Jean Allouch – Fragilities of Analysis

The Letter No57 (Autumn 2014) pages 29-40

The historical attempts of psychoanalysis to remedy its sense of fragility by forging a pseudo-solidity alongside psychiatry, psychology and anthropology have led to a deviation of its aims and an inhibition of its efficiency. Michel Foucault has argued that psychoanalysis, and psychoanalysts outside Lacan, has not had the courage to think of itself and to exercise itself as a form of spiritual exercise – as understood from ancient times, where only a transformation of the subject can permit his access to the truth. Psychoanalysts need to rediscover a sense of fragility which refuses to offer guarantees, renounces psychiatric and even early Lacanian clinical categories, abstains from classifying analysers and in particular from describing their sexual behaviour as perverse. Freud’s final arrival in Moses and Monotheism, at Geistigkeit (spirituality) as opposed to psychology and religion is an illuminating guide to what is truly at stake in the Freudian field.

Key words: fragility, Michel Foucault, clinical categories, the diverse, spirituality.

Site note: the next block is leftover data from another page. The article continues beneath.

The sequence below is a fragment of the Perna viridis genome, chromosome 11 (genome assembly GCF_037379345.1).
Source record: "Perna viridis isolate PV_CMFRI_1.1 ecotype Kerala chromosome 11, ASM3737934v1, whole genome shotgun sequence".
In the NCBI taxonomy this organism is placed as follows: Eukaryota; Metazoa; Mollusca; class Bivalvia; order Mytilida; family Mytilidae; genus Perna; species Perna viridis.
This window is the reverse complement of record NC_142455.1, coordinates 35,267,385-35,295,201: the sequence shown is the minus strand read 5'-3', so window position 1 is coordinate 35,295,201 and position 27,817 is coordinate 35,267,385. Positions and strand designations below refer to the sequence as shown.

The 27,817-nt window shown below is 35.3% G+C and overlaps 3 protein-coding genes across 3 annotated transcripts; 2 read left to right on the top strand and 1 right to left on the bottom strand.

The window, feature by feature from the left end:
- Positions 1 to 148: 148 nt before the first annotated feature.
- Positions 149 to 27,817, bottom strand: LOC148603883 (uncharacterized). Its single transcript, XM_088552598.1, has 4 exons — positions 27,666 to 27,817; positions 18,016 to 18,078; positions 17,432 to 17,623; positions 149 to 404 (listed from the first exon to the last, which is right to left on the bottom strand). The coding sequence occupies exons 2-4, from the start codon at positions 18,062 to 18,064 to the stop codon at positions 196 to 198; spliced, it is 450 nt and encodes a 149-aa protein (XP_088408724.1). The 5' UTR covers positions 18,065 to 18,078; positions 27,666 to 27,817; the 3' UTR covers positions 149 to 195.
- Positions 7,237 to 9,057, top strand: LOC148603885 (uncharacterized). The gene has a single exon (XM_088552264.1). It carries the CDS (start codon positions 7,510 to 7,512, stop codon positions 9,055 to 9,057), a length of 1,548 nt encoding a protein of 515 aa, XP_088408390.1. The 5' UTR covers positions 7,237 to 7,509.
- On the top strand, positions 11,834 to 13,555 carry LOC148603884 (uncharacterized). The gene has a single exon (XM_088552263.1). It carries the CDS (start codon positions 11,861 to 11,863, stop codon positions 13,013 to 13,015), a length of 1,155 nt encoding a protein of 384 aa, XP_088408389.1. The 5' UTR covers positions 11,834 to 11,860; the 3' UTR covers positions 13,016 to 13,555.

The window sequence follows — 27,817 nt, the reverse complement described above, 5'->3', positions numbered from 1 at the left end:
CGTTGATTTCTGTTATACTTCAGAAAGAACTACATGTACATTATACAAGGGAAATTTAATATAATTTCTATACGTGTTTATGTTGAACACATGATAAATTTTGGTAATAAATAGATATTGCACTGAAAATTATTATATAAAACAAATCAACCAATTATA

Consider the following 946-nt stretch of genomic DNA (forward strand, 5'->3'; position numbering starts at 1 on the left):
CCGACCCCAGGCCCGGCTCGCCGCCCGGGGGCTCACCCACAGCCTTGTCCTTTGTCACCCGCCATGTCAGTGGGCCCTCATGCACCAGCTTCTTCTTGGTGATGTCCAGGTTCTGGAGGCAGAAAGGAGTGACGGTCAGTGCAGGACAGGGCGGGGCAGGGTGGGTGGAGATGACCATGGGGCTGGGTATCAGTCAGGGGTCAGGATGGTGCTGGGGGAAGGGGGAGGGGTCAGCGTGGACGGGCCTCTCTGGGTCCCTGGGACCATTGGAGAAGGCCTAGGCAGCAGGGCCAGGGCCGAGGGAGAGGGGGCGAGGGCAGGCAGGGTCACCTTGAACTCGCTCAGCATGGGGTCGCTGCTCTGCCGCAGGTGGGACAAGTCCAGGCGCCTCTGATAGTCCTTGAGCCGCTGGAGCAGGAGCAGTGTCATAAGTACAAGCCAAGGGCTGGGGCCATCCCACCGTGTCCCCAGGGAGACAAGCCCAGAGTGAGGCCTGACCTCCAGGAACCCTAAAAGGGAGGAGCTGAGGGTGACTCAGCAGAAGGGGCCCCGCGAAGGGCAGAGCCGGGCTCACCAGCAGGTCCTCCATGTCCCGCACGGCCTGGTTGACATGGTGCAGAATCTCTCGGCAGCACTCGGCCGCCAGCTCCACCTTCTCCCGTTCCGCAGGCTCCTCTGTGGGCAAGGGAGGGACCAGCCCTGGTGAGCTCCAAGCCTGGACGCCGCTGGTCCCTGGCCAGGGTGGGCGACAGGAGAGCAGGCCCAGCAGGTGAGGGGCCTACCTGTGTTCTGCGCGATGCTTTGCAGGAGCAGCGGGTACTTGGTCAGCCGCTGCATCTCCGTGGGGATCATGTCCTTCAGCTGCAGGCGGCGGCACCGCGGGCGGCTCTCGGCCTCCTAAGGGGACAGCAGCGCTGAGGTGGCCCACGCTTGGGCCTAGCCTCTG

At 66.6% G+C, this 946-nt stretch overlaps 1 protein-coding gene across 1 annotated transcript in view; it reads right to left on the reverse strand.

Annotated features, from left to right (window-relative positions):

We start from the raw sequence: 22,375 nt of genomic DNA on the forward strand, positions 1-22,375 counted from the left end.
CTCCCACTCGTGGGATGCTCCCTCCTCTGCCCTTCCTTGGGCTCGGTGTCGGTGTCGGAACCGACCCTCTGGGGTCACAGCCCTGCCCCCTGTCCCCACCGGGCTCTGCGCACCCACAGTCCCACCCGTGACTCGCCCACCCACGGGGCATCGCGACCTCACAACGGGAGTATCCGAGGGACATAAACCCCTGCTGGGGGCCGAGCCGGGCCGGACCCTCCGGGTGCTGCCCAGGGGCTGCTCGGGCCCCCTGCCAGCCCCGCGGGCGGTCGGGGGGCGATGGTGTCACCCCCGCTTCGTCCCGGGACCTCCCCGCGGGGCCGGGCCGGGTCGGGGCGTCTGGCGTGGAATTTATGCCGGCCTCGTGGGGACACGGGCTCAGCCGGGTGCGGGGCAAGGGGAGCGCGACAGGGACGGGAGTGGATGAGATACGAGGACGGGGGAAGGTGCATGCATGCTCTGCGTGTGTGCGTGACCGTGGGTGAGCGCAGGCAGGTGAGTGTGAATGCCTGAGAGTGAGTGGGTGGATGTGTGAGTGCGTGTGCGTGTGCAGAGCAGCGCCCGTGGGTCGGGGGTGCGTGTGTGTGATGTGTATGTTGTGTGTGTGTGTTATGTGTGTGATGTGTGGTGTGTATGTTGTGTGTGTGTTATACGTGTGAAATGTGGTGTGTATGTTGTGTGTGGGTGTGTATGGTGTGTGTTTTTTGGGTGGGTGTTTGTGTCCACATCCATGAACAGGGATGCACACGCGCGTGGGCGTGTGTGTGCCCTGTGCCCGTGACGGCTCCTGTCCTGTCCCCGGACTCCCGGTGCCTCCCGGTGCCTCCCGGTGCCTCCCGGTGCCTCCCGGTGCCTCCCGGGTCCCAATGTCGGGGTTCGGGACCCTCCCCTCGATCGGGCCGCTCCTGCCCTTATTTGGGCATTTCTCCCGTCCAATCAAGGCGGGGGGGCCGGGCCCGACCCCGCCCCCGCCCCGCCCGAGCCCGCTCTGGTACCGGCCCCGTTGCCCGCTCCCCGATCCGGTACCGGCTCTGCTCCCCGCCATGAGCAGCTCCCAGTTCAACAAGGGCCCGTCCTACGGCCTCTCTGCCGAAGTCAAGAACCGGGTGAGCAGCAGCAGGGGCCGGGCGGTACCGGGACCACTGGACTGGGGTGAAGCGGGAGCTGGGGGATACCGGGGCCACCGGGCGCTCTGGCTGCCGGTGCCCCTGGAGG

Easy to break, to falsify, to damage, to destroy, with a weak composition and a lack of solidity, fragility could scarcely be said to have a good press. There is however no paradox in devoting the remarks which follow to a eulogy of the fragility of the analyst and that of analysis itself. All the more so because analysis has acquired, in the course of time, what could be designated as a false or pseudo-solidity, due to an excessive weight, which, far from suiting it, inhibits its efficiency or even deviates its aims. This excess is composed of three different strands.  1) While Sigmund Freud expected from his alliance with Carl Jung that psychoanalysis would conquer psychiatry, nothing of the kind took place since, on the contrary, it is psychiatry which has ceaselessly informed (in the sense of giving a certain form to) the treatment of problems encountered in analysis:  ‘psychopathology’ is the name of this teratological combination of two incompatible methods. 2) While Freud knew the risk to psychoanalysis if it were to fall into the hands of priests, a far too distant, fearful and finally rigid relationship with respect to religion returned to analysis in the form of a psychoanalytic religiosity:  ‘psychoanalytic ethics’ is the…

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